• Simplify 401(k) safe harbor rules by eliminating certain notice requirements. Included among the eliminated requirements is the nonelective safe harbor 401(k) notice for plans that provide a 3% nonelective safe harbor contribution to employees. Lifting this requirement eases some of the administrative burden that falls on plan sponsors with respect to notice delivery.
    • Remove the restriction on retirement contributions after account owners reach age 70½. This change makes it possible for account owners to make contributions to retirement accounts, regardless of their age.
    • Raise the age for required minimum distributions from 70½ to 72. As a result, retirement savings can last longer into retirement years as Americans’ life expectancies increase.
    • Require lifetime income projections to appear on plan participant benefit statements. As a result, retirement savers are provided a clearer picture of their retirement savings progress.



    The provisions of the SECURE Act went into effect on January 1, 2020. Given the proximity of the act’s passage to its effective date, however, a remedial amendment period clause allows employers to make changes to their plans by the 2022 plan year (or the 2024 plan year for certain governmental plans). This clause will help ease the administrative burden on employers to comply with the new law.

    For retirement plan administrators and business owners who either currently offer or are interested in starting to offer a workplace retirement plan to their employees, the signs are clear: lawmakers are focused on improving the American retirement system through increased—and easier—access to retirement savings vehicles, particularly workplace retirement plans.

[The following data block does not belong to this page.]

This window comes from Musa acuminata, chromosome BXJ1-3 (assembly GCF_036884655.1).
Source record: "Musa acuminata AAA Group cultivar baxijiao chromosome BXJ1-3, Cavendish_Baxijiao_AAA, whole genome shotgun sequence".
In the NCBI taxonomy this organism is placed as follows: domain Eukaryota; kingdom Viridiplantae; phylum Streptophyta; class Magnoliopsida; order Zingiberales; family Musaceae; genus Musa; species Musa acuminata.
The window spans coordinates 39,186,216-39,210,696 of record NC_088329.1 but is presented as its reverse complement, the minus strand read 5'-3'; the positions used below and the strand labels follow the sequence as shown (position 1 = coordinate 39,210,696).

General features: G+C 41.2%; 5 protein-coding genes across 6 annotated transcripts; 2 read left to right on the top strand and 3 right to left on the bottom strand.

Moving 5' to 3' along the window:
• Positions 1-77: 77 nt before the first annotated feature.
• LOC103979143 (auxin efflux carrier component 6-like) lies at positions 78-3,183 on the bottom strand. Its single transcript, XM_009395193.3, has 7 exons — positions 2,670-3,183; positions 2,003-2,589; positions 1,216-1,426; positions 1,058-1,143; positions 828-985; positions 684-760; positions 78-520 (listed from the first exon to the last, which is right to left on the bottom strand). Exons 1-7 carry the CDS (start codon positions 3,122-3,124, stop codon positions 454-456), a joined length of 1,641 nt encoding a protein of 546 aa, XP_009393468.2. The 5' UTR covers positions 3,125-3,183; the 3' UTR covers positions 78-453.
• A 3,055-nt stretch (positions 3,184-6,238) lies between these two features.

Our Corporate Retirement team at BFG has been discussing the changes brought by the SECURE Act and recommending changes that may benefit existing retirement plans at our client Review meetings.

    Many employers have expressed interest in the pooled employer plan (PEP) concept.  We are evaluating the PEP avenue that the SECURE Act provides and how that might benefit both new and existing retirement plans.  We have been in conversations with providers that can put together a PEP.  The PEP’s predecessor, known as a MEP, has been available for some time but is less appealing due to a “bad apple” rule that, without going into detail, created unreasonable liability for employers.  The concept of a PEP is great, yet there are still some potential downsides for certain employers.  We can help you evaluate whether a PEP is right for your business’s retirement plan.



    For more information or assistance, please contact our Corporate Retirement team at 210–745–6393, toll-free at 1–888–757–2104, or [email protected].